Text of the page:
The Writer’s Center presents a FREE virtual chat about the craft of fiction! We’re joined by Thomas Calder to talk about his fantastic debut novel, The Wind Under the Door. Thomas will be in conversation with Zach Powers, novelist and Director of Communications at The Writer’s Center.
RSVP below, and you’ll receive an email on or before April 1 with instructions for joining the chat via our video conferencing platform, Zoom. FREE and open to the public, all times Eastern. Limited space.
We encourage you to order a copy of the book directly from the publisher or from your local, independent bookseller.
Thomas Calder earned his MFA in creative writing from the University of Houston. His work has appeared in Gulf Coast, Miracle Monocle, The Collagist and elsewhere. He lives in Asheville, North Carolina with his wife, daughter and dog. The Wind Under the Door is his debut novel.
About the Book
Starting over is always easier among strangers. For Ford Carson, the process meant leaving behind the waves of South Florida in order to forge a new life as a visual artist in the mountains of North Carolina. At the peak of his reinvention, he meets Grace Burnett—a young, wealthy Texas transplant in the midst of her own transformation. A mutual infatuation develops. But when Grace’s estranged husband arrives complications ensue. Matters only worsen when Ford’s own estranged son announces plans to visit for his eighteenth birthday. Thomas Calder’s debut novel explores the lasting impact of broken bonds and the unanticipated ways the past haunts those on the run.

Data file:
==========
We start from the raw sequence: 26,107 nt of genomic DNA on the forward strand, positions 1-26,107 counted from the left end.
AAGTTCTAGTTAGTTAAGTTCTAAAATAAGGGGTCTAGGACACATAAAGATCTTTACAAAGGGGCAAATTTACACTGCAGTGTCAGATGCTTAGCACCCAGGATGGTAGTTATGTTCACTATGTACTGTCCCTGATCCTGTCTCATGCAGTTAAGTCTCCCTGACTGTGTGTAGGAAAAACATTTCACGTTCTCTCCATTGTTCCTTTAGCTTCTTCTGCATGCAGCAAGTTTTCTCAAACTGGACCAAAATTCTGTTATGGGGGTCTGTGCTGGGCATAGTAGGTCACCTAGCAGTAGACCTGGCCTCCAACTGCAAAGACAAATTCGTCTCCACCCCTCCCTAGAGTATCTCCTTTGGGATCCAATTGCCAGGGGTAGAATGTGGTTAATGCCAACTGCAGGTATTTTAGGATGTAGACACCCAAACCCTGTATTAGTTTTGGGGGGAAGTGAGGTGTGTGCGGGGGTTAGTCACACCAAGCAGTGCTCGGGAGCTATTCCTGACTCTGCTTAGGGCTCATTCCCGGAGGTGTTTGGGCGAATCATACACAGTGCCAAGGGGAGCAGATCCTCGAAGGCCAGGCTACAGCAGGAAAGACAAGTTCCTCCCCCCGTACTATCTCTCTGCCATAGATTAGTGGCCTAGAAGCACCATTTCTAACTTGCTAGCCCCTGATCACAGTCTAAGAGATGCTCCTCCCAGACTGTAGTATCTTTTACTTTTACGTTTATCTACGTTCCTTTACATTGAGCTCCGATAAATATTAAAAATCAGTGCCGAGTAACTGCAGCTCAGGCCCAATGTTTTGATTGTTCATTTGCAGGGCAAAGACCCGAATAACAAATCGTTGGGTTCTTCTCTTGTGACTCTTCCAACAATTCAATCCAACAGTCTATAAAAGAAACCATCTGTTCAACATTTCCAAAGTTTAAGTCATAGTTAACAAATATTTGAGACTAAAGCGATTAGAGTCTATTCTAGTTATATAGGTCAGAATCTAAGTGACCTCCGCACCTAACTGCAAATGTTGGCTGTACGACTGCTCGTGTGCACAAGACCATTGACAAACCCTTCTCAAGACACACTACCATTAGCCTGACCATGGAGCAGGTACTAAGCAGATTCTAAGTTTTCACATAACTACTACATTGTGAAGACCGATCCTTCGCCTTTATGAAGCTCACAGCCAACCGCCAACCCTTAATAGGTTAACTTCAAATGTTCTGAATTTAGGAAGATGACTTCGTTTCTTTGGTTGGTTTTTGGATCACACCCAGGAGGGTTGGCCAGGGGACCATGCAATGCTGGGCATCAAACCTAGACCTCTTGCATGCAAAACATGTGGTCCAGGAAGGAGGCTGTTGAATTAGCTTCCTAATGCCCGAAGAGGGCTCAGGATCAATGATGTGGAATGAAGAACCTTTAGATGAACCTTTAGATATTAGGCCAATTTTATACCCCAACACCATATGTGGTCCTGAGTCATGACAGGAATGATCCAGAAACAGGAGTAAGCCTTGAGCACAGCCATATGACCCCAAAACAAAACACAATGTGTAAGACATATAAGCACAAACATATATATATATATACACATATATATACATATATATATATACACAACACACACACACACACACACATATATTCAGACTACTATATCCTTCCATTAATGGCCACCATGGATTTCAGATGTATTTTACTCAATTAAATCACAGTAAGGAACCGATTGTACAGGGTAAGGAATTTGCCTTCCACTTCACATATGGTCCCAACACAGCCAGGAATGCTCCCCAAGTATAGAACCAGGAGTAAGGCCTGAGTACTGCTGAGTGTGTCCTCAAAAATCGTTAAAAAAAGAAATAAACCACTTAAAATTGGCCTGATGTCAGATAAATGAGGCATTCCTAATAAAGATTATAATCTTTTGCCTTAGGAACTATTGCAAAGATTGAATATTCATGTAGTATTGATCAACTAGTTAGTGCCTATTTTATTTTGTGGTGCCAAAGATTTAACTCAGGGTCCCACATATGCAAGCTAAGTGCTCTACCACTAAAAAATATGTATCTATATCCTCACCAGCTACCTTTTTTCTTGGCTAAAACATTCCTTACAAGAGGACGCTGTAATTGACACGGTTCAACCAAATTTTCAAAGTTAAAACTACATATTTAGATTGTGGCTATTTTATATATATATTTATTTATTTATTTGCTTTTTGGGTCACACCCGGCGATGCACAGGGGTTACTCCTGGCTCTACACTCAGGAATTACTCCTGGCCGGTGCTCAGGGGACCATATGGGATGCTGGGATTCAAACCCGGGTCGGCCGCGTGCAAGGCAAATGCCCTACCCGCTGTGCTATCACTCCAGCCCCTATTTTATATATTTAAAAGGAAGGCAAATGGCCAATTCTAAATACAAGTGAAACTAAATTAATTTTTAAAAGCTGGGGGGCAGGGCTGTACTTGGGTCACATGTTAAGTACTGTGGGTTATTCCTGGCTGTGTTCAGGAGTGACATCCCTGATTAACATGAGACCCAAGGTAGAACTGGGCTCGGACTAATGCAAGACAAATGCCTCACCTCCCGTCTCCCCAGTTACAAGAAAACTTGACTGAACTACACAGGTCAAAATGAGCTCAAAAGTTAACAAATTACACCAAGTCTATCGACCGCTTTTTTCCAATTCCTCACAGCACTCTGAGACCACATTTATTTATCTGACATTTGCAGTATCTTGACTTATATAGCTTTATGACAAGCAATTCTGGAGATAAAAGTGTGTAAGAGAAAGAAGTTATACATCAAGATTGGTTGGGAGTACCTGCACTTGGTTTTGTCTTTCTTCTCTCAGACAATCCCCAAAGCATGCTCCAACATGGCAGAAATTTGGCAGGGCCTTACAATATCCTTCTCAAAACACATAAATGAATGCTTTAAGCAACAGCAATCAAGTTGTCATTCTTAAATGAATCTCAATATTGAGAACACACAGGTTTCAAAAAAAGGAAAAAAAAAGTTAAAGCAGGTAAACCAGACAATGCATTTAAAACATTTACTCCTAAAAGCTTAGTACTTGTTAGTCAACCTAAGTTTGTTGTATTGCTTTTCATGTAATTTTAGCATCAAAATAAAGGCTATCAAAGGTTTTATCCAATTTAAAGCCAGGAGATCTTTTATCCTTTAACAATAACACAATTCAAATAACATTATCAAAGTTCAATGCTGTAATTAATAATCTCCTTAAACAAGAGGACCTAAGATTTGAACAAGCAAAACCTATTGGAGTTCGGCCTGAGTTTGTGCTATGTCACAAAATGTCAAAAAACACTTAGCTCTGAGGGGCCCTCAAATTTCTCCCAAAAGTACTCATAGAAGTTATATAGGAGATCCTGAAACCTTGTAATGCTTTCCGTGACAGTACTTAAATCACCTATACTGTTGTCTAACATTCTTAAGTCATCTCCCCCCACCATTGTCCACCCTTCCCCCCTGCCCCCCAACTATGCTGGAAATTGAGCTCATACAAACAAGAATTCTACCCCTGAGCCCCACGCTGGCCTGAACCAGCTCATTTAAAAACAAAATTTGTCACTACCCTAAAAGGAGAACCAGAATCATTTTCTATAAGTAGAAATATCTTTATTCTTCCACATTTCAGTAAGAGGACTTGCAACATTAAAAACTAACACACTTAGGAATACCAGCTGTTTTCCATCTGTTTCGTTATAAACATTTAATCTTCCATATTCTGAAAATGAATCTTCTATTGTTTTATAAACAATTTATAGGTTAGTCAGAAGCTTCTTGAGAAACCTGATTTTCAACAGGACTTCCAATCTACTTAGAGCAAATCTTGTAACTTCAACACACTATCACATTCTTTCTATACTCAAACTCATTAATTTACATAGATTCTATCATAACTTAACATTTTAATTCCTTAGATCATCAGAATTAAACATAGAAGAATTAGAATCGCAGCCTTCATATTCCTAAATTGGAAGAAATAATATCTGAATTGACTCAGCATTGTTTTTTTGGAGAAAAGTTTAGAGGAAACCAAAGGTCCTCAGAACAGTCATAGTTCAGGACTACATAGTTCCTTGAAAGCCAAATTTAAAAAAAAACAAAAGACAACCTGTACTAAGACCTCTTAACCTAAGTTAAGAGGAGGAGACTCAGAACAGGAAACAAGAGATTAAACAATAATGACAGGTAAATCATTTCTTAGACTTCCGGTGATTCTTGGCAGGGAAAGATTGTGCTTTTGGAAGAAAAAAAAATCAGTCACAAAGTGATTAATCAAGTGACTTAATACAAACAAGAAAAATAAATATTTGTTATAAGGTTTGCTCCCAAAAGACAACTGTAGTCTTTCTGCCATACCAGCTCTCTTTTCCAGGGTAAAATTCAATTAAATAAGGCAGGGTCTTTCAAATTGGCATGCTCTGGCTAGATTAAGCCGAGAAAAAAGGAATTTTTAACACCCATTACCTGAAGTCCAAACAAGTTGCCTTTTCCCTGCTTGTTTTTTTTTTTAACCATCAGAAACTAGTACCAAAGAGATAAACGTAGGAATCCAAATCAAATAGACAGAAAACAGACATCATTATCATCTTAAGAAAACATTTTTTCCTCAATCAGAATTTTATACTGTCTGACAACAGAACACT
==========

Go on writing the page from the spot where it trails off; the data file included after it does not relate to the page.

“The Wind Under the Door is a love letter to contemporary Asheville and the North Carolina mountains, but it’s also a love letter to our reckless hopeful moments and dangerous impulses. Thomas Calder writes as if James Salter and Gail Godwin had a literary child who grew up listening to Arcade Fire and Future Islands. This is a beautifully nuanced and resonant novel.” —Wiley Cash, New York Times-bestselling author of The Last Ballad and A Land More Kind Than Home
“This isn’t just a novel, but a whole world, alive and crackling with real characters. Calder gives his characters’ lives room to breathe and bend, and tends to both their wounds and their joy in careful, exquisite scenes. This is the journey of a man lost in his own life, with art to make and love to give, searching for somewhere to put it all. When it was over, I missed these characters as though they were my own extended family, living beautiful, messy, and very American lives.” —Aja Gabel, author of The Ensemble